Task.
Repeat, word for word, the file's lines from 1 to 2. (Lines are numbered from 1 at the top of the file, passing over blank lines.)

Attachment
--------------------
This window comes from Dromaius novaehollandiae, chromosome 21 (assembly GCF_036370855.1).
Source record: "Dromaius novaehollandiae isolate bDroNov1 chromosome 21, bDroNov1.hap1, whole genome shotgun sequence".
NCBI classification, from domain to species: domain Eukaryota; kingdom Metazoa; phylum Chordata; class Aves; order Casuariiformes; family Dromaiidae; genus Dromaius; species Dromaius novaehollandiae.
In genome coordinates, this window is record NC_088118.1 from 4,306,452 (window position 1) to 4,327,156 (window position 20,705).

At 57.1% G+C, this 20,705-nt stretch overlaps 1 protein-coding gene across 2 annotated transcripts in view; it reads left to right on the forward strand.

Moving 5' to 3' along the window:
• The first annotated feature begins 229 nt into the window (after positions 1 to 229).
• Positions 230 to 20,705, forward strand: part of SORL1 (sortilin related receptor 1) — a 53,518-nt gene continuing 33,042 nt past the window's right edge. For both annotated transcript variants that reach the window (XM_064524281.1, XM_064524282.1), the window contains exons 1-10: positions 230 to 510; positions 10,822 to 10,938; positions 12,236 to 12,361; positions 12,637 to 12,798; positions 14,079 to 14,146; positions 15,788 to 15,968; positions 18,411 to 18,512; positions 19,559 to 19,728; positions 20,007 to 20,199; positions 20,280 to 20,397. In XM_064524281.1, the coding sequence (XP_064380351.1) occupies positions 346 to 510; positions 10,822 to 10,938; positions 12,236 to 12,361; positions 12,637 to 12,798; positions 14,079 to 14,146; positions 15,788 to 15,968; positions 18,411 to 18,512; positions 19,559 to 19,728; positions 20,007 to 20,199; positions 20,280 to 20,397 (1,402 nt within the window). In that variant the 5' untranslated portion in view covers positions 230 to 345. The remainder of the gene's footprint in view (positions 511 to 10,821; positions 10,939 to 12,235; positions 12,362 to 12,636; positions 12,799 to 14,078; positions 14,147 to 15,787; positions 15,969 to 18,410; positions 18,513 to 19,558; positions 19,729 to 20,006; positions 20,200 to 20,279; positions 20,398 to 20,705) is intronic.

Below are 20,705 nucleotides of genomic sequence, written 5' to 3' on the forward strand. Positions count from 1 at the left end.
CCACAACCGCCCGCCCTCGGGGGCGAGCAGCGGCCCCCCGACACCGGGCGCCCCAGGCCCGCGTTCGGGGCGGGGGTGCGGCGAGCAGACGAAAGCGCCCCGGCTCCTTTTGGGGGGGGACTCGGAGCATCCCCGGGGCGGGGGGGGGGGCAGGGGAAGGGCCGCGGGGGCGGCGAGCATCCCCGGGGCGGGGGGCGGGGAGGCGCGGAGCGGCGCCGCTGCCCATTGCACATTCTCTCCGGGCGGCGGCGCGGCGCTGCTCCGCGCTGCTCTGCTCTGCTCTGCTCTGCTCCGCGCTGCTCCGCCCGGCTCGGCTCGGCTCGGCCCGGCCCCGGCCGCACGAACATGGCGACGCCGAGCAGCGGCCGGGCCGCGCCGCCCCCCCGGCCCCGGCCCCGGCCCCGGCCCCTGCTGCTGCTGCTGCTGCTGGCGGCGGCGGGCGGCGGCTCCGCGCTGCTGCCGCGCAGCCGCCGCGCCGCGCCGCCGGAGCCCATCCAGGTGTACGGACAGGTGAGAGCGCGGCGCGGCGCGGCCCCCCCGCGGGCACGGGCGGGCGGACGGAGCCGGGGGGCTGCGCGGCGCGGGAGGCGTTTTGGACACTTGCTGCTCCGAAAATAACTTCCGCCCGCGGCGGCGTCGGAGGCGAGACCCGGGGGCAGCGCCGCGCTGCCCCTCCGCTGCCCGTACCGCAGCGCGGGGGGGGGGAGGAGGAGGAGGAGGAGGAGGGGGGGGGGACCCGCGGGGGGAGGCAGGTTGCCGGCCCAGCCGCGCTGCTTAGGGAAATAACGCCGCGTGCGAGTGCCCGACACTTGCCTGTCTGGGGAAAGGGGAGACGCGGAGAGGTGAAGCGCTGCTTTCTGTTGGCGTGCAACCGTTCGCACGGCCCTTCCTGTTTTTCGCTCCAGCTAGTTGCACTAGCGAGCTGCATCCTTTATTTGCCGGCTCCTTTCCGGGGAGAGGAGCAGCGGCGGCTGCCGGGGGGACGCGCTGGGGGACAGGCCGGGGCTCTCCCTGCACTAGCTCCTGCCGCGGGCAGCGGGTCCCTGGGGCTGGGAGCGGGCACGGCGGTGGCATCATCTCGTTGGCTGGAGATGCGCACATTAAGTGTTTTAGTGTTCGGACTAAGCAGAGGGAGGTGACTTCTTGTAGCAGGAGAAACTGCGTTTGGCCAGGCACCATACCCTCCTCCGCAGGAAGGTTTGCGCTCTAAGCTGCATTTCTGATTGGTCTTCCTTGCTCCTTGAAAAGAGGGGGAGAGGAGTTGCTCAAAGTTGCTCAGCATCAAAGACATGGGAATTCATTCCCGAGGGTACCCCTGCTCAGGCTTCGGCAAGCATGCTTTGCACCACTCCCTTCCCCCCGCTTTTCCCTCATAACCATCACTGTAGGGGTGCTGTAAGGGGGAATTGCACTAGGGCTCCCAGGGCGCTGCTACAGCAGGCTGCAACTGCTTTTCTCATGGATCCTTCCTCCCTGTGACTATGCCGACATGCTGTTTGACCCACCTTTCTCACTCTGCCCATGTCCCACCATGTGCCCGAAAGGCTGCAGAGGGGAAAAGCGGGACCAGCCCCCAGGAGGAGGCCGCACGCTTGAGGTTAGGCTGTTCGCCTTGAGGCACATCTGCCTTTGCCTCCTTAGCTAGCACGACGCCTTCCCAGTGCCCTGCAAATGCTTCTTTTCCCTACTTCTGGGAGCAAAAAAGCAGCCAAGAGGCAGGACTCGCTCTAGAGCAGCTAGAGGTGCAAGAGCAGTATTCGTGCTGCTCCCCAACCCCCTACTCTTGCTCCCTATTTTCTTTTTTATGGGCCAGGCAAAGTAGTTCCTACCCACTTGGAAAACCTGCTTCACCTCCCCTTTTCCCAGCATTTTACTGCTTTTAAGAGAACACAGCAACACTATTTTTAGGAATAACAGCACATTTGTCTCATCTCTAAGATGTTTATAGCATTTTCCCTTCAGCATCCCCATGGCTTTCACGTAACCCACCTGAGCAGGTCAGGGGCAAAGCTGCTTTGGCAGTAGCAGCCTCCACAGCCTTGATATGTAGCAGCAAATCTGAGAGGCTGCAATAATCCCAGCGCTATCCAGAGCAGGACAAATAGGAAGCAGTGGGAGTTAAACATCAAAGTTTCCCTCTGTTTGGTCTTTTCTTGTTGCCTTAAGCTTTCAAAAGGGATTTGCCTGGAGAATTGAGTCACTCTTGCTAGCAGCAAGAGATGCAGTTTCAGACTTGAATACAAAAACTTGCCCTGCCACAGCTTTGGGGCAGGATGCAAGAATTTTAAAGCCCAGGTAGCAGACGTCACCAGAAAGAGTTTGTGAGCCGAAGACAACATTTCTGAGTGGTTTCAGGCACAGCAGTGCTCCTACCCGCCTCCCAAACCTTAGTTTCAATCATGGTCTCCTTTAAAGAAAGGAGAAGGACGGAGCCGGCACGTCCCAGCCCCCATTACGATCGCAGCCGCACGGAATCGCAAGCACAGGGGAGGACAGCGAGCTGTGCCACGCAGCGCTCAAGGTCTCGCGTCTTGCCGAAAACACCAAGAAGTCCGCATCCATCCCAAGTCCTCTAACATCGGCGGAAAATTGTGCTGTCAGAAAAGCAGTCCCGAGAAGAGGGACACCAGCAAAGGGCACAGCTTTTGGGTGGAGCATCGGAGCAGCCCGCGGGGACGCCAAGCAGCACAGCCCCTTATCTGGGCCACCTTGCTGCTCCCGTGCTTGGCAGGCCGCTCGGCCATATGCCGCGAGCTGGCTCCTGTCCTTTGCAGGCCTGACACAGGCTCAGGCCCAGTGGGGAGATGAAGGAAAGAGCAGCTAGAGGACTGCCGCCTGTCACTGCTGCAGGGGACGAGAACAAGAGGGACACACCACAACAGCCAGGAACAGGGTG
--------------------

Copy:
This window comes from Dromaius novaehollandiae, chromosome 21 (assembly GCF_036370855.1).
Source record: "Dromaius novaehollandiae isolate bDroNov1 chromosome 21, bDroNov1.hap1, whole genome shotgun sequence".